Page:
"Q. In the Florida area. Did you not feel it was important to determine what may have been said in those conversations?
"A. If we could have identified what tapes were missing and who the parties were involved we would have made an effort.
"Q. Mr. Weinberg could not do that?
"A. He couldn't, no.
"Q. Didn't that strike you as a little unusual?
"A. No, not really because he gets so many phone calls in the course of a couple of weeks that its pretty hard for him to keep track unless he has the tape of exactly who he calls and exactly who called him.
"Q. So what you're saying is in order to really recollect what had happened in any particular call Mr. Weinberg would really have to have a tape or notes?
"A. I would say that, you know, to be specific, yes.
"Q. And he never kept notes?
"A. No, he didn't.
"Q. And this was a matter, a factor, I take it, that was known to you.
"A. That's correct.
"Q. Did you ever instruct him to keep notes.
"A. No, I didn't."
In short, this Court concludes that Weinberg was allowed to operate without clear guidelines. He was not required to keep logs of his contacts with other persons even though those contacts were made out of the presence of FBI agents. He was not required to keep notes of conversations he *788 had and he was not required to report at specific times for debriefing. He was not required to submit written reports on unrecorded calls, or those portions of recorded calls which were unrecorded. Moreover, the agents at times relied upon Weinberg's "impressions" as to whether or not they should make their next move. In this case, the telephone call of November 15, 1979, was based not upon facts known to the agents or even facts related to the agents by Weinberg; the call was based upon the impressions of Melvin Weinberg.
D. The Failure to Require Written Reports in Abscam.
Another criticism leveled at Abscam by the defendants is the failure of the FBI, and the Department of Justice, to require agents to submit written, as opposed to oral reports. The government concedes that few if any 302 reports were made in these cases, and in particular this case. Weinberg, who was involved in the several Abscam cases, and who professed that his memory was not that good, would orally report to Amoroso, who in turn would orally report to Good, who in turn would orally report to his superiors, and so on up the ladder. It was because of this failure to require written reports, that superiors may have made decisions which they thought were based on facts, which were only based upon the impressions of Melvin Weinberg. This, of course, relates to the issue of who authorized the offer of a bribe to Jenrette since there is no written support for such an offer. It is quite clear then that the decision to initiate a bribe offer was made without probable cause to believe that Jenrette had ever accepted a bribe in the past, or had ever been involved with the law, or that he would accept a bribe at this time. It was also made without even a reasonable suspicion that he would accept a bribe because the decision to initiate the bribe was made by Weinberg. Since there were no written reports, it is hard to understand how the upper echelon of the Bureau or the Department of Justice could have done more than to rubber stamp a decision by the lower echelon to offer a bribe to a particular individual.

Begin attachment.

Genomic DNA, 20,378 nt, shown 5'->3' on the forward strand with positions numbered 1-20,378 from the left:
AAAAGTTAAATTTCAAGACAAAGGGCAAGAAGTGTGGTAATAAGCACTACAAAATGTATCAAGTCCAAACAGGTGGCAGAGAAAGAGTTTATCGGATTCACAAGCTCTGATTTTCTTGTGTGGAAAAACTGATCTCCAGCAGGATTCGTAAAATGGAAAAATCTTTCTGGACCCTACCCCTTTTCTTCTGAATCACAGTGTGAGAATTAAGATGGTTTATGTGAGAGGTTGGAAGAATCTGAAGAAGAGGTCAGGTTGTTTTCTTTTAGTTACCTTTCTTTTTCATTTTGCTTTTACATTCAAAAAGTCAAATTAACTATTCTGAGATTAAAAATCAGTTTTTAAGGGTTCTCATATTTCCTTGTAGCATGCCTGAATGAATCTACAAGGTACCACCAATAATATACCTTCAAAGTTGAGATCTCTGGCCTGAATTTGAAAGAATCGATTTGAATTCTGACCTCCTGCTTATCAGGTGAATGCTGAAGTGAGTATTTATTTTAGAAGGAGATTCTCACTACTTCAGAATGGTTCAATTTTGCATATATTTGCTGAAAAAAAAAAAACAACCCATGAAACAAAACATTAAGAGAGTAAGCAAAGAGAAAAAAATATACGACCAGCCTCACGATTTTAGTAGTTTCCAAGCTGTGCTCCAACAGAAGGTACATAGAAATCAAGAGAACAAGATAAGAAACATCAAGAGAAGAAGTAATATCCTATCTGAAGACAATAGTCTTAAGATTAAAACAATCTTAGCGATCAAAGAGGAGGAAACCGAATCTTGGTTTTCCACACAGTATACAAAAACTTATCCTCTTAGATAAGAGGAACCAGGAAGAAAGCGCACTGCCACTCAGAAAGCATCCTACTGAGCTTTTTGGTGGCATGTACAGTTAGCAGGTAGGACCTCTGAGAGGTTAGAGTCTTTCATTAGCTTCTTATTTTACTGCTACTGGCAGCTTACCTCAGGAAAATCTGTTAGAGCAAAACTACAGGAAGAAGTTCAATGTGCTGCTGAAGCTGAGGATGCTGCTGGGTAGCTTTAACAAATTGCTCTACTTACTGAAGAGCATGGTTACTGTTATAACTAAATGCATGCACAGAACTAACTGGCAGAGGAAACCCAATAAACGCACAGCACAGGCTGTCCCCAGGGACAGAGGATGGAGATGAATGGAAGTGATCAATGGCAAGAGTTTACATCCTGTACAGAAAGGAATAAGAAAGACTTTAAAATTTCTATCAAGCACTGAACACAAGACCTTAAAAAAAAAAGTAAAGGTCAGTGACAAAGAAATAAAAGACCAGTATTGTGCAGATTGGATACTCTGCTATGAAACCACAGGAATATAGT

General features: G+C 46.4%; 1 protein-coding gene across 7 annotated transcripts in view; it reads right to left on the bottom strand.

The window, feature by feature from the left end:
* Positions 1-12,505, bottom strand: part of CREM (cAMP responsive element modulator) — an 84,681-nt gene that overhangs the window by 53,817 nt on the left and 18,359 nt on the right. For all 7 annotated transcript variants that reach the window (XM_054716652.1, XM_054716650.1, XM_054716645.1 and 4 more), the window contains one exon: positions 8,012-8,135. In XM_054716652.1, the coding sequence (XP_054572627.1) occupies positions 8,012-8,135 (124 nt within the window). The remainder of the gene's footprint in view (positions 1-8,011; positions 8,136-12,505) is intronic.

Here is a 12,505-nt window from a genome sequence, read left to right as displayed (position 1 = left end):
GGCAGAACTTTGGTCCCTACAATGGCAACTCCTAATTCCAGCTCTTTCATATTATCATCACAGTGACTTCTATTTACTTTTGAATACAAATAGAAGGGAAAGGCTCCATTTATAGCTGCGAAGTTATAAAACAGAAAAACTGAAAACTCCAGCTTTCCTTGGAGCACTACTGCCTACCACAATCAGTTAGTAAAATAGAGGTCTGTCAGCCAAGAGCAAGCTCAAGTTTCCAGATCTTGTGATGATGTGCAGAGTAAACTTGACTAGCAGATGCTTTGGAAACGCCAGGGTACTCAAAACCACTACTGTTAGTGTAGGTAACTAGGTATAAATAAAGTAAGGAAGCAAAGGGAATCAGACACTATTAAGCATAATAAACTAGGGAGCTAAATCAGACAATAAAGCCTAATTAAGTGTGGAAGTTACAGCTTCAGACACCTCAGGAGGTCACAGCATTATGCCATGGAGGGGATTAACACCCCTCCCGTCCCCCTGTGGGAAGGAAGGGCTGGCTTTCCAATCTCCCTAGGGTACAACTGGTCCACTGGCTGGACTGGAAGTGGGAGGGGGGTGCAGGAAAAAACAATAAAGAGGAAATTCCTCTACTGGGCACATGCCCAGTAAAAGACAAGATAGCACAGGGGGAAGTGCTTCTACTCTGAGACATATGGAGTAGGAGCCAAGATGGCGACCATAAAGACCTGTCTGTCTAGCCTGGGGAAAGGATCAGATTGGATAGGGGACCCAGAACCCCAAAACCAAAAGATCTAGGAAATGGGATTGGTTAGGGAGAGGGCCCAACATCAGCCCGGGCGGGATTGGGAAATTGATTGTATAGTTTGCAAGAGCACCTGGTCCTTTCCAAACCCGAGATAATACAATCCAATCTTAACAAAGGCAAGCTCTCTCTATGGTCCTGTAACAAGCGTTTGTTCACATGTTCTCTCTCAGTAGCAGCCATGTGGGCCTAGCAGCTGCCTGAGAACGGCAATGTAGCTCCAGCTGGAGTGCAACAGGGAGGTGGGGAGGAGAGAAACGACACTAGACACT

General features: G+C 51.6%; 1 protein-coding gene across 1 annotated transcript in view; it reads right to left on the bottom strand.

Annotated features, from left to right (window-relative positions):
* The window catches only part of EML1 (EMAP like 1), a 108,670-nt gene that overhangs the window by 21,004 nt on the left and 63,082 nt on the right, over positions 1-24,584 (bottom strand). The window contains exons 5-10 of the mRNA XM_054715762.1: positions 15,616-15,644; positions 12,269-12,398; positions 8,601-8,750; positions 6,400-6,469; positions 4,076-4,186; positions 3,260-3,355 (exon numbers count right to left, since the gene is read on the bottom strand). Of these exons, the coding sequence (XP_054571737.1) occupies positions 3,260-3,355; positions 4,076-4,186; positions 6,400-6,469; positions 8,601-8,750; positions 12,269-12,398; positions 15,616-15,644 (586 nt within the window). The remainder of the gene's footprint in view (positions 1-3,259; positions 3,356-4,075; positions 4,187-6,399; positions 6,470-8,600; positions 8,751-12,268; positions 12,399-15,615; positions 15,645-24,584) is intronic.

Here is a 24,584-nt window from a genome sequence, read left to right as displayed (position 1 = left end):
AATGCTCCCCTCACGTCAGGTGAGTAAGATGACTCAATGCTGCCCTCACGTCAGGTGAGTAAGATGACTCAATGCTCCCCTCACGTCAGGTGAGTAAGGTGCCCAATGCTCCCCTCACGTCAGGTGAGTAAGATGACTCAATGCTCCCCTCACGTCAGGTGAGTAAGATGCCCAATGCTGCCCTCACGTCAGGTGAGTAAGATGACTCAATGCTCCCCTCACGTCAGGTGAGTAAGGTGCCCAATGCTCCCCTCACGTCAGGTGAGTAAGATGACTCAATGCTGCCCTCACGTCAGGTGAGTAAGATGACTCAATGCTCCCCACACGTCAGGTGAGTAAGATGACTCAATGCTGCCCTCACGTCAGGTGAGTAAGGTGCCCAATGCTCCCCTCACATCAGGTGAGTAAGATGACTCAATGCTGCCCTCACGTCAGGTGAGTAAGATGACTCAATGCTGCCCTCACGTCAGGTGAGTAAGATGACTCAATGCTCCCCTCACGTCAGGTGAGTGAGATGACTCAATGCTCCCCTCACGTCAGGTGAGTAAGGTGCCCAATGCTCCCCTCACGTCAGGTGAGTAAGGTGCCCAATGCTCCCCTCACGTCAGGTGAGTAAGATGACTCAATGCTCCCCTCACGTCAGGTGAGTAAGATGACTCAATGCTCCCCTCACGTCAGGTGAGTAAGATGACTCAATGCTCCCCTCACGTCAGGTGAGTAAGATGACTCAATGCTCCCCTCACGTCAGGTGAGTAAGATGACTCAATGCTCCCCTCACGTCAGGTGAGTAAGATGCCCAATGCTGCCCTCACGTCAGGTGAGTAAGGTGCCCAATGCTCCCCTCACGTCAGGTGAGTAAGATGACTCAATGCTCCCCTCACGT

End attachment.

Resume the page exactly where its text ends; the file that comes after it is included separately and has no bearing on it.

Such a procedure appears incredible when one considers the stakes involved. This was not an operation involving known or suspected criminals in the drug trade; this was an operation which was to have a lasting effect on the public's view of elected public officials, and an operation that would reach into the halls of the Congress of the United States. Moreover, this was not a routine "sting" operation where the government sought to attract persons who had already committed a crime or crimes, or who were suspected of already having committed crimes. It is for this reason that the Court stated early on that it is important to distinguish each one of the so-called Abscam cases, since it is quite possible that in some of the other cases the agents did have a reasonable suspicion that at least some of the individuals involved had participated in criminal acts or were likely to participate in criminal acts. In the case of Jenrette and Stowe, it was clear that what the government sought to determine was whether an elected government official could be induced to commit a crime by a convicted professional con man. It was nothing more than a test of the integrity and moral fiber of a member of Congress, a test which he failed to pass.